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The question, “when does development end and aging begin?” has been widely-debated over the last century, and is continually being researched today by individuals in the fields of gerontology, sociology, and psychology. To answer this question, one must look at many factors, including time, a multitude of environments, and everyone’s individualized capacity to age and grow (class discussion). I stand by the belief that development can be considered “complete” around the age of 25 (Wallis, ) and that aging, despite it being observed as an ongoing process, formally starts once there is evidence of loss of function in biological processes and various phenotypic changes (Arking 11).
Development can be defined in many ways, but I feel that the simplest and most direct way is to describe it is by considering it as the stage of life in which individuals are gaining function, both in biological and social terms (PPT 1/24/18). It is important to understand that all organisms develop in some way or another, but that when it comes to aging, each individual ages at their own pace (the process is not uniform) (Arking, 16). Women, for example, have their peak developmental experience around when menstruation occurs (class discussion, 1/22/18). However, it can be noted that in today’s world, the first appearance of a girl’s reproductive ability has become increasingly earlier, which is due to different hormonal levels, toxin exposures, medical advances, etc. (1/22, class discussion). Additionally, it has been discovered by researchers that the human skeleton in most individuals seems to cease growing around the age of 20, and that in many athletes, their average peak performance ages range from anywhere between 20-30 years old (Zhav 4). This makes it clear that despite thinking that development ends at an early adolescent age, it continues into young adulthood.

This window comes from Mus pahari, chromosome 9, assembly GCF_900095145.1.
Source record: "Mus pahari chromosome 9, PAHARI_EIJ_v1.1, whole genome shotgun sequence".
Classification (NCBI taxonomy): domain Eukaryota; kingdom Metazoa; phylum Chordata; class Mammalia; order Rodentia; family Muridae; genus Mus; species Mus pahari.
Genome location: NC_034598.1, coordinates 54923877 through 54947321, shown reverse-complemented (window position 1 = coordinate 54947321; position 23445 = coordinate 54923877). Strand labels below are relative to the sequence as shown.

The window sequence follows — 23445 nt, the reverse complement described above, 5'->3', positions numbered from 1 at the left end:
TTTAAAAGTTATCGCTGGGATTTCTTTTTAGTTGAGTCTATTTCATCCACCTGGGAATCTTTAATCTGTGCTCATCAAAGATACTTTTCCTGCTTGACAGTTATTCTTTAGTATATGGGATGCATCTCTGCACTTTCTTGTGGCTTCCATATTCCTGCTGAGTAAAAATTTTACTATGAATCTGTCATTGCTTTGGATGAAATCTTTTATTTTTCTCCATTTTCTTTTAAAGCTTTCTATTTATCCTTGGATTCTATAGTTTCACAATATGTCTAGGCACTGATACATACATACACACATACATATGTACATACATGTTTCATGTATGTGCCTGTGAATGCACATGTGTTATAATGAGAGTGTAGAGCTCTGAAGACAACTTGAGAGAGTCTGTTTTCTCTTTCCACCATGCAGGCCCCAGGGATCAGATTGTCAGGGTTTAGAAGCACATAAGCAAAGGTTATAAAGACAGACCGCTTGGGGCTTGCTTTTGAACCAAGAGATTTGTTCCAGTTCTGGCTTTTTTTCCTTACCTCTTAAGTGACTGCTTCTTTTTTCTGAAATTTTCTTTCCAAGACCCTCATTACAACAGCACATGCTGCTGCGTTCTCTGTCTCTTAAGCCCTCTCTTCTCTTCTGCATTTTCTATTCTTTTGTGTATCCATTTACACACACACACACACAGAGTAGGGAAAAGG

Therefore, development can be considered to formally end around the age of 25 due to different hormonal levels, and the level of prefrontal cortex development that has been observed (Wallis, ).
The definition of interspecific plasticity sums up my strong beliefs about development and aging: “After a developmental period that culminates in sexual maturity, adults maintain physical vigor for a relatively long time before beginning to manifest progressive dysfunctions in various physiological systems over a relatively extended period of time” (Arking 22). In this sense, it appears that aging may not happen directly after reaching maturation, but it might occur over a longer period of time.
Aging, therefore, begins at an undefined time after an individual achieves maturity (Woodruff 7). Often, the terms “aging” and “senescence” are used interchangeably, but senescence refers specifically to the period of functional decline that occurs as aging progresses (Arking 11). Senescent changes, since they are often found to occur later in life, also have an impact on the mortality characteristics that are displayed by individuals (Arking 12). Additionally, research has concluded that biological aging brings about issues such as the loss of neurons or the presence of anomalous chemicals at high concentrations in the brain (Woodruff 14). So, based on this information, the time of aging in each organism and species is not uniform- we see that do to intrinsic or extrinsic factors, aging can occur at different times and display many different characteristics in different organisms. We can measure biological age by using various biomarkers, and if it appears that changes in the organisms are heading in a direction of decline, then it is aging a specific rate compared to another organism (Arking 11).